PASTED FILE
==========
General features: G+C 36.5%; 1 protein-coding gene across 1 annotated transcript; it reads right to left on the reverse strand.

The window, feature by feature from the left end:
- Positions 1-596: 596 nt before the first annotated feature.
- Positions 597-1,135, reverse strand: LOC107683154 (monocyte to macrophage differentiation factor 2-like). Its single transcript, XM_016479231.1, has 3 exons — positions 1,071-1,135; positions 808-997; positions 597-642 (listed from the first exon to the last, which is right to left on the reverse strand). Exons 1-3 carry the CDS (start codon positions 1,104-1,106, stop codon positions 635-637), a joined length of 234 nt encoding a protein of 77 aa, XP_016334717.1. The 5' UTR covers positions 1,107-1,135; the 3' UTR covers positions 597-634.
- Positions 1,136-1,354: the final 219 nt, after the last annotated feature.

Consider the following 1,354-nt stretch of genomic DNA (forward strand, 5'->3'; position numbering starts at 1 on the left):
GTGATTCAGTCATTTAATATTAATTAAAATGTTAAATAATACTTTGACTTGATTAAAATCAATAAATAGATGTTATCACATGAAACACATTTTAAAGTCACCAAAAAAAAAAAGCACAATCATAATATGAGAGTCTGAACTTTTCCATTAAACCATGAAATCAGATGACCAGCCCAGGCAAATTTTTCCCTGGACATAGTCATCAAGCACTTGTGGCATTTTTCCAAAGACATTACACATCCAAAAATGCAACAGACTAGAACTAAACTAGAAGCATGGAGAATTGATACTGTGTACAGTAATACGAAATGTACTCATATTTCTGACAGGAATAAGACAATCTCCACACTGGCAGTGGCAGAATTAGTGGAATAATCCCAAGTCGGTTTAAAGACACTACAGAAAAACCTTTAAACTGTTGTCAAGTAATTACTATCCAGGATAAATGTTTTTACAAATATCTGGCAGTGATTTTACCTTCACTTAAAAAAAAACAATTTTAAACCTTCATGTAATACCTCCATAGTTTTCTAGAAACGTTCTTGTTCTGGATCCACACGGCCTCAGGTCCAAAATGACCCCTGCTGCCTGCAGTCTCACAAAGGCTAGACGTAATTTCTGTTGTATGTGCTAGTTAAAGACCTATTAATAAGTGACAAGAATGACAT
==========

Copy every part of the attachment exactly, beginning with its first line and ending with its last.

General features: G+C 36.5%; 1 protein-coding gene across 1 annotated transcript; it reads right to left on the reverse strand.

The window, feature by feature from the left end:
- Positions 1-596: 596 nt before the first annotated feature.
- Positions 597-1,135, reverse strand: LOC107683154 (monocyte to macrophage differentiation factor 2-like). Its single transcript, XM_016479231.1, has 3 exons — positions 1,071-1,135; positions 808-997; positions 597-642 (listed from the first exon to the last, which is right to left on the reverse strand). Exons 1-3 carry the CDS (start codon positions 1,104-1,106, stop codon positions 635-637), a joined length of 234 nt encoding a protein of 77 aa, XP_016334717.1. The 5' UTR covers positions 1,107-1,135; the 3' UTR covers positions 597-634.
- Positions 1,136-1,354: the final 219 nt, after the last annotated feature.

Consider the following 1,354-nt stretch of genomic DNA (forward strand, 5'->3'; position numbering starts at 1 on the left):
GTGATTCAGTCATTTAATATTAATTAAAATGTTAAATAATACTTTGACTTGATTAAAATCAATAAATAGATGTTATCACATGAAACACATTTTAAAGTCACCAAAAAAAAAAAGCACAATCATAATATGAGAGTCTGAACTTTTCCATTAAACCATGAAATCAGATGACCAGCCCAGGCAAATTTTTCCCTGGACATAGTCATCAAGCACTTGTGGCATTTTTCCAAAGACATTACACATCCAAAAATGCAACAGACTAGAACTAAACTAGAAGCATGGAGAATTGATACTGTGTACAGTAATACGAAATGTACTCATATTTCTGACAGGAATAAGACAATCTCCACACTGGCAGTGGCAGAATTAGTGGAATAATCCCAAGTCGGTTTAAAGACACTACAGAAAAACCTTTAAACTGTTGTCAAGTAATTACTATCCAGGATAAATGTTTTTACAAATATCTGGCAGTGATTTTACCTTCACTTAAAAAAAAACAATTTTAAACCTTCATGTAATACCTCCATAGTTTTCTAGAAACGTTCTTGTTCTGGATCCACACGGCCTCAGGTCCAAAATGACCCCTGCTGCCTGCAGTCTCACAAAGGCTAGACGTAATTTCTGTTGTATGTGCTAGTTAAAGACCTATTAATAAGTGACAAGAATGACAT